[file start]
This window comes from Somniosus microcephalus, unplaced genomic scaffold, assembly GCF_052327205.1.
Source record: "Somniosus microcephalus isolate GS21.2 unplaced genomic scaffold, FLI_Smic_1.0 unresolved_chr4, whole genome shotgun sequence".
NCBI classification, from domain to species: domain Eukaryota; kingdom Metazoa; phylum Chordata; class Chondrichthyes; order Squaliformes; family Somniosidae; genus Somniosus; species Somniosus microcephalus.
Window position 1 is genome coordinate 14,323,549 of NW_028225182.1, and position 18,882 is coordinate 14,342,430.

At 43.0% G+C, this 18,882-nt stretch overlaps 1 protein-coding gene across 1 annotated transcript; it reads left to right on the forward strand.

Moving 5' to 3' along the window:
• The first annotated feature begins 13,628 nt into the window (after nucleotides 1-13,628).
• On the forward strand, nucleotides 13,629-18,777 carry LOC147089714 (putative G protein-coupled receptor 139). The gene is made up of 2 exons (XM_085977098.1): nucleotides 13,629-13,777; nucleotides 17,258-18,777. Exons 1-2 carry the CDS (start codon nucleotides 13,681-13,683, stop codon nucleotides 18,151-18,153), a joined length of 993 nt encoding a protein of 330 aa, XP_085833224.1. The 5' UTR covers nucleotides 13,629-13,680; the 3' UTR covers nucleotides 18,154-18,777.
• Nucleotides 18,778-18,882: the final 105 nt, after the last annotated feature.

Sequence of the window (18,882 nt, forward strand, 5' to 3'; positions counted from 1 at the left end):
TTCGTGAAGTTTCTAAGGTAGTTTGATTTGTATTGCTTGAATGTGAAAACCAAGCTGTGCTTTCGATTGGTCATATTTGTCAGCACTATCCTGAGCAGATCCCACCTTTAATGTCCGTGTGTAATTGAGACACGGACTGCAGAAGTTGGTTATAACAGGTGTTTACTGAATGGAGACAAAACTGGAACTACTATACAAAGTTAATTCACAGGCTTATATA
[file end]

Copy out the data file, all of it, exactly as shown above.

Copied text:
This window comes from Somniosus microcephalus, unplaced genomic scaffold, assembly GCF_052327205.1.
Source record: "Somniosus microcephalus isolate GS21.2 unplaced genomic scaffold, FLI_Smic_1.0 unresolved_chr4, whole genome shotgun sequence".
NCBI classification, from domain to species: domain Eukaryota; kingdom Metazoa; phylum Chordata; class Chondrichthyes; order Squaliformes; family Somniosidae; genus Somniosus; species Somniosus microcephalus.
Window position 1 is genome coordinate 14,323,549 of NW_028225182.1, and position 18,882 is coordinate 14,342,430.

At 43.0% G+C, this 18,882-nt stretch overlaps 1 protein-coding gene across 1 annotated transcript; it reads left to right on the forward strand.

Moving 5' to 3' along the window:
• The first annotated feature begins 13,628 nt into the window (after nucleotides 1-13,628).
• On the forward strand, nucleotides 13,629-18,777 carry LOC147089714 (putative G protein-coupled receptor 139). The gene is made up of 2 exons (XM_085977098.1): nucleotides 13,629-13,777; nucleotides 17,258-18,777. Exons 1-2 carry the CDS (start codon nucleotides 13,681-13,683, stop codon nucleotides 18,151-18,153), a joined length of 993 nt encoding a protein of 330 aa, XP_085833224.1. The 5' UTR covers nucleotides 13,629-13,680; the 3' UTR covers nucleotides 18,154-18,777.
• Nucleotides 18,778-18,882: the final 105 nt, after the last annotated feature.

Sequence of the window (18,882 nt, forward strand, 5' to 3'; positions counted from 1 at the left end):
TTCGTGAAGTTTCTAAGGTAGTTTGATTTGTATTGCTTGAATGTGAAAACCAAGCTGTGCTTTCGATTGGTCATATTTGTCAGCACTATCCTGAGCAGATCCCACCTTTAATGTCCGTGTGTAATTGAGACACGGACTGCAGAAGTTGGTTATAACAGGTGTTTACTGAATGGAGACAAAACTGGAACTACTATACAAAGTTAATTCACAGGCTTATATA